5. The recession will intensify and economists will be questioning whether we’re entering a depression by the end of the year.  3rd Quarter Update:  Though Wall Street did extremely well in the 3rd quarter, and it’s likely that there will be a stimulus spending boost to 3rd quarter GDP, any economic improvement ends there.  If anything the deterioration in the jobs market is accelerating, in spite of the government’s claim that people are dropping out of the work force, thus putting a lid on unemployment.  Vehicle sales and retail sales in general are as bad as ever.  And, as the 3rd quarter drew to a close, the president met with congressional leaders to begin considering a 2nd stimulus program aimed at boosting job “growth.”  That’s not something they would be doing if the economy were truly improving.  There’s little talk now of this recession deteriorating into a depression, but a “double dip” recession remains a distinct possibility. 

  6. Real per capita GDP will decline in every quarter of 2009.  3rd Quarter Update:  Bad call.  Preliminary 3rd quarter GDP data shows the economy growing at an annualized rate of 3.5%.  However, with stimulus spending stripped out of the equation, the underlying economy continues to contract at an annualized rate of 3.7%.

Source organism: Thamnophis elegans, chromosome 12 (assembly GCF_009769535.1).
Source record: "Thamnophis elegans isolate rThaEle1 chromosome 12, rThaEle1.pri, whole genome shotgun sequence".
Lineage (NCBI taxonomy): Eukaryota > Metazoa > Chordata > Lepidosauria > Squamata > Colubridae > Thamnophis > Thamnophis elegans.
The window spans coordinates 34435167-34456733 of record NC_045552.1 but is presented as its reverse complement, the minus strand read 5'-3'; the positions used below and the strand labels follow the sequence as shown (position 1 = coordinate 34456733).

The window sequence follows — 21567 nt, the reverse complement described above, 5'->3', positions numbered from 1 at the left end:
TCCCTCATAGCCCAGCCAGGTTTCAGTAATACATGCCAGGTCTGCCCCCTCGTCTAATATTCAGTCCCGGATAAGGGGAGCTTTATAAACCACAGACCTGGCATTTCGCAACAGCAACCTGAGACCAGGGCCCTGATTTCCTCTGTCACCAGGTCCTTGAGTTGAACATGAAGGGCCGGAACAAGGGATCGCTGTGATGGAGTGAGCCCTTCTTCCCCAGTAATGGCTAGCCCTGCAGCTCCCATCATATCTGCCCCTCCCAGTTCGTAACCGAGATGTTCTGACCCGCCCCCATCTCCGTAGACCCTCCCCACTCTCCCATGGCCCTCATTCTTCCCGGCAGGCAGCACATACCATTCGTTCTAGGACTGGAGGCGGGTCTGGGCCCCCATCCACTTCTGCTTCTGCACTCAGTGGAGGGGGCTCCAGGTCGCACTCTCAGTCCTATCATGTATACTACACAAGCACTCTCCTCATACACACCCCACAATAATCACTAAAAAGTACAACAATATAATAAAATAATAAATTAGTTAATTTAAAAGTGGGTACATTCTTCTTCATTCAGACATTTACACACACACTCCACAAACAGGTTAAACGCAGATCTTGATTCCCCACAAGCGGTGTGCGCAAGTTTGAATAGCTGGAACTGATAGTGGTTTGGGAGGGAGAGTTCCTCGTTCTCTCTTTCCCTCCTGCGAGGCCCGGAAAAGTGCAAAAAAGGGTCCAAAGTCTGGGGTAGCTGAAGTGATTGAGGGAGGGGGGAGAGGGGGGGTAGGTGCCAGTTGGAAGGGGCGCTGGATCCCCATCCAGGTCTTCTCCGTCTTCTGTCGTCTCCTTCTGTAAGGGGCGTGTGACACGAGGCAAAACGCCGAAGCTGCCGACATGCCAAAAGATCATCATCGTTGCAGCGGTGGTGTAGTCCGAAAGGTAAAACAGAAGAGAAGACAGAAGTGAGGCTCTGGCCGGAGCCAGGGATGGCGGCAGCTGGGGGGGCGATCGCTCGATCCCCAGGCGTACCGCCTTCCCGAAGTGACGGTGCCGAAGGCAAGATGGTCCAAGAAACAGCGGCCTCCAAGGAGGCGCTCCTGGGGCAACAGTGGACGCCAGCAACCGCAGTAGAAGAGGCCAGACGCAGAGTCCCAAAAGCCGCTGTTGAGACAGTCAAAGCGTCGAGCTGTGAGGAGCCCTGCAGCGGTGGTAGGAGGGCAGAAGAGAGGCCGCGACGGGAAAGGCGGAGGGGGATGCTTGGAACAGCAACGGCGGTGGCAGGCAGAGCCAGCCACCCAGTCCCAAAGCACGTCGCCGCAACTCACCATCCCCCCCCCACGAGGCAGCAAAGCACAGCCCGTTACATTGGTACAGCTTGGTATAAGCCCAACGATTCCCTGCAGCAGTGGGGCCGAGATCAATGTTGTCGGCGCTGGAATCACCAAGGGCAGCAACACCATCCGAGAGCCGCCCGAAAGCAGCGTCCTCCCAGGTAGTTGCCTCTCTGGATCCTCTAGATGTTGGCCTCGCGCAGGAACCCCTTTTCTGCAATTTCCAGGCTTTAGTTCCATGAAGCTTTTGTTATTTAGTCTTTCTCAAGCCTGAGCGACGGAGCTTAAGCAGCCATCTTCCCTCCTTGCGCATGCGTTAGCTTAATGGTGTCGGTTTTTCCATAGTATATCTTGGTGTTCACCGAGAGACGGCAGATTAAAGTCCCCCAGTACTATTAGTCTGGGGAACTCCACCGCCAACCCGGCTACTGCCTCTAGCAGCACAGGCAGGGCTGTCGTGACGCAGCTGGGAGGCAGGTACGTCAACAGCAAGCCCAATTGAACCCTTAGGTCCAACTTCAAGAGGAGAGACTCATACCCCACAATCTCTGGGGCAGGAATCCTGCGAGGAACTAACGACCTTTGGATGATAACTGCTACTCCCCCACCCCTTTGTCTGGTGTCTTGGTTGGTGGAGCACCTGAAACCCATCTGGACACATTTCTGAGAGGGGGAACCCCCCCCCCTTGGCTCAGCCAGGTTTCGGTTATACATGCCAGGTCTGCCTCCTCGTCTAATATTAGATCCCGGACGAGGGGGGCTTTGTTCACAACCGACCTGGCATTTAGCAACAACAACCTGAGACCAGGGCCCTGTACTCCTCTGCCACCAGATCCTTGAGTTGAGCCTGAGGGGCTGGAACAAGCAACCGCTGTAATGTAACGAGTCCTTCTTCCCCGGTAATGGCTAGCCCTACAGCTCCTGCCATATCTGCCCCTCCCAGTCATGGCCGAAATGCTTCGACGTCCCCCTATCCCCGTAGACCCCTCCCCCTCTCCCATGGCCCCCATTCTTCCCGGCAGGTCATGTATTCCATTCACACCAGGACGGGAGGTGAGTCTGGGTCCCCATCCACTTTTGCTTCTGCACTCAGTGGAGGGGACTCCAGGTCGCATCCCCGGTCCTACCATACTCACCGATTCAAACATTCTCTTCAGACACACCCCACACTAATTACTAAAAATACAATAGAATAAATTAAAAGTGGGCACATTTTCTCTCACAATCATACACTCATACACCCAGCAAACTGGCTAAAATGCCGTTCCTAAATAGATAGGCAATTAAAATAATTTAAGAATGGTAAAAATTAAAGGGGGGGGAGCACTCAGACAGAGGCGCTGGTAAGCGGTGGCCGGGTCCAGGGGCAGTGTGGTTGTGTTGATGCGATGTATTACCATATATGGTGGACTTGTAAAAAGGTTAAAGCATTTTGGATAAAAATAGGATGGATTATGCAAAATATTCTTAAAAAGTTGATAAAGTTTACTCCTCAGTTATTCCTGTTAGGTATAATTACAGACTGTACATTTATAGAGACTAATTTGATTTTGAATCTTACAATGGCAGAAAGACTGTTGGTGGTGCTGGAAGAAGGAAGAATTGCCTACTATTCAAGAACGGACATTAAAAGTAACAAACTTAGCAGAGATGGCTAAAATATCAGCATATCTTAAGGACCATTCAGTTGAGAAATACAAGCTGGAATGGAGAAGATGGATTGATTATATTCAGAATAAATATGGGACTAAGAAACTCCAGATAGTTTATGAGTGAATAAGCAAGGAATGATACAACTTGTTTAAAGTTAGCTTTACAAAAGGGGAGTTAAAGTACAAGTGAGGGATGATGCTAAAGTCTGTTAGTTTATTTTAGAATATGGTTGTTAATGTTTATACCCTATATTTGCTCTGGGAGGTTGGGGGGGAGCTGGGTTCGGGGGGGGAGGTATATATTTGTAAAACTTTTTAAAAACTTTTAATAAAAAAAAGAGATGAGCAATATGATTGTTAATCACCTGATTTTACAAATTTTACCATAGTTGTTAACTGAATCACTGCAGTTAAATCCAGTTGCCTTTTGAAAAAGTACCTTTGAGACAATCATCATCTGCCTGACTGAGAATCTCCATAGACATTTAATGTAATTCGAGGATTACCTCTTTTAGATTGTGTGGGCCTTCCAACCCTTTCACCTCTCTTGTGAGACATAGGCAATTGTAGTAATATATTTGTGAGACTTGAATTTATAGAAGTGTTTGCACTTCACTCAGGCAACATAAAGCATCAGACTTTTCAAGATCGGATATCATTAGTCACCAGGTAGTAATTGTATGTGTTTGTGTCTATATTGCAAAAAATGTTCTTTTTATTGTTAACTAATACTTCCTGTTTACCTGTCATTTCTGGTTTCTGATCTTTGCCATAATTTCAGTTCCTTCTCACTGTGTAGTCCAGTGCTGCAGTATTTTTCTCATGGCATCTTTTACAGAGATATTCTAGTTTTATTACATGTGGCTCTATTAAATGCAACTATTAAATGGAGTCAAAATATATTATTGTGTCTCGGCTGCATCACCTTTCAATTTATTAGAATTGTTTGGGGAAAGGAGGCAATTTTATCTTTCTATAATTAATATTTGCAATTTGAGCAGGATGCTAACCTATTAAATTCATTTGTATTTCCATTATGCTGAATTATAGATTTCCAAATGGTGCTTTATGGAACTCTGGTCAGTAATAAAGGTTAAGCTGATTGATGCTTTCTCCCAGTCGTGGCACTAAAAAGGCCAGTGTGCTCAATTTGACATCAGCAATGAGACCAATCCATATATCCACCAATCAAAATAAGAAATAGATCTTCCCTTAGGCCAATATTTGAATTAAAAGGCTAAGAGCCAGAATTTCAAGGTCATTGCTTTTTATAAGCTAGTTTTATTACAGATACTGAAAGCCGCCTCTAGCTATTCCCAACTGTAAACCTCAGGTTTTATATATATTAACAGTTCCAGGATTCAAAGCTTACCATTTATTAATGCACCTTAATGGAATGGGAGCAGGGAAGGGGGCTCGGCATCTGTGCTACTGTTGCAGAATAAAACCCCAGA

7. Unemployment will top 10%.  3rd Quarter Update:  Official unemployment hit 9.8% in September.  Almost no one  was predicting 10% when I made this prediction on Nov. 8th.  But the story is much worse.  By claiming that huge numbers of Americans are simply dropping out of the labor force, they have effectively “capped” unemployment.  The real rate is actually 11.2% (through September).  See https://petemurphy.wordpress.com/2009/10/07/u-s-unemployment-soars-to-11-2-785000-jobs-lost-in-september/